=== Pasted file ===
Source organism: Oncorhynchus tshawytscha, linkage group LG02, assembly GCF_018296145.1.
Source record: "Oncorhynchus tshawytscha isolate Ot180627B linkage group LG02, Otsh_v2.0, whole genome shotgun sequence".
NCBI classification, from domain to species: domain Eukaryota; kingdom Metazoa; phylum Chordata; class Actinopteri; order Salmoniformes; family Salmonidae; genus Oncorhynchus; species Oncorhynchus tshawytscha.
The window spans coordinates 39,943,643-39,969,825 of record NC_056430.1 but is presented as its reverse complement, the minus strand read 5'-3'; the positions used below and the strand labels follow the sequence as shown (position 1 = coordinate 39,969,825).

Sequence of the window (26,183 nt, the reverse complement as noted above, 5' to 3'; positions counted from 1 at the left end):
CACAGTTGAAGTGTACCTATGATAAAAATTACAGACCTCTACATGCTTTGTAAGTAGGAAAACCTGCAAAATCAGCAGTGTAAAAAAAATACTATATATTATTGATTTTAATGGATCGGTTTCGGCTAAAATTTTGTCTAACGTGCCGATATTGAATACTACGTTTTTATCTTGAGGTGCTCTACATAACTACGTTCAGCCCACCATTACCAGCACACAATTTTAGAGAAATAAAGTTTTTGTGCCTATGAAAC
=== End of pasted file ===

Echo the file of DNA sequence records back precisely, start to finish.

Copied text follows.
Source organism: Oncorhynchus tshawytscha, linkage group LG02, assembly GCF_018296145.1.
Source record: "Oncorhynchus tshawytscha isolate Ot180627B linkage group LG02, Otsh_v2.0, whole genome shotgun sequence".
NCBI classification, from domain to species: domain Eukaryota; kingdom Metazoa; phylum Chordata; class Actinopteri; order Salmoniformes; family Salmonidae; genus Oncorhynchus; species Oncorhynchus tshawytscha.
The window spans coordinates 39,943,643-39,969,825 of record NC_056430.1 but is presented as its reverse complement, the minus strand read 5'-3'; the positions used below and the strand labels follow the sequence as shown (position 1 = coordinate 39,969,825).

Sequence of the window (26,183 nt, the reverse complement as noted above, 5' to 3'; positions counted from 1 at the left end):
CACAGTTGAAGTGTACCTATGATAAAAATTACAGACCTCTACATGCTTTGTAAGTAGGAAAACCTGCAAAATCAGCAGTGTAAAAAAAATACTATATATTATTGATTTTAATGGATCGGTTTCGGCTAAAATTTTGTCTAACGTGCCGATATTGAATACTACGTTTTTATCTTGAGGTGCTCTACATAACTACGTTCAGCCCACCATTACCAGCACACAATTTTAGAGAAATAAAGTTTTTGTGCCTATGAAAC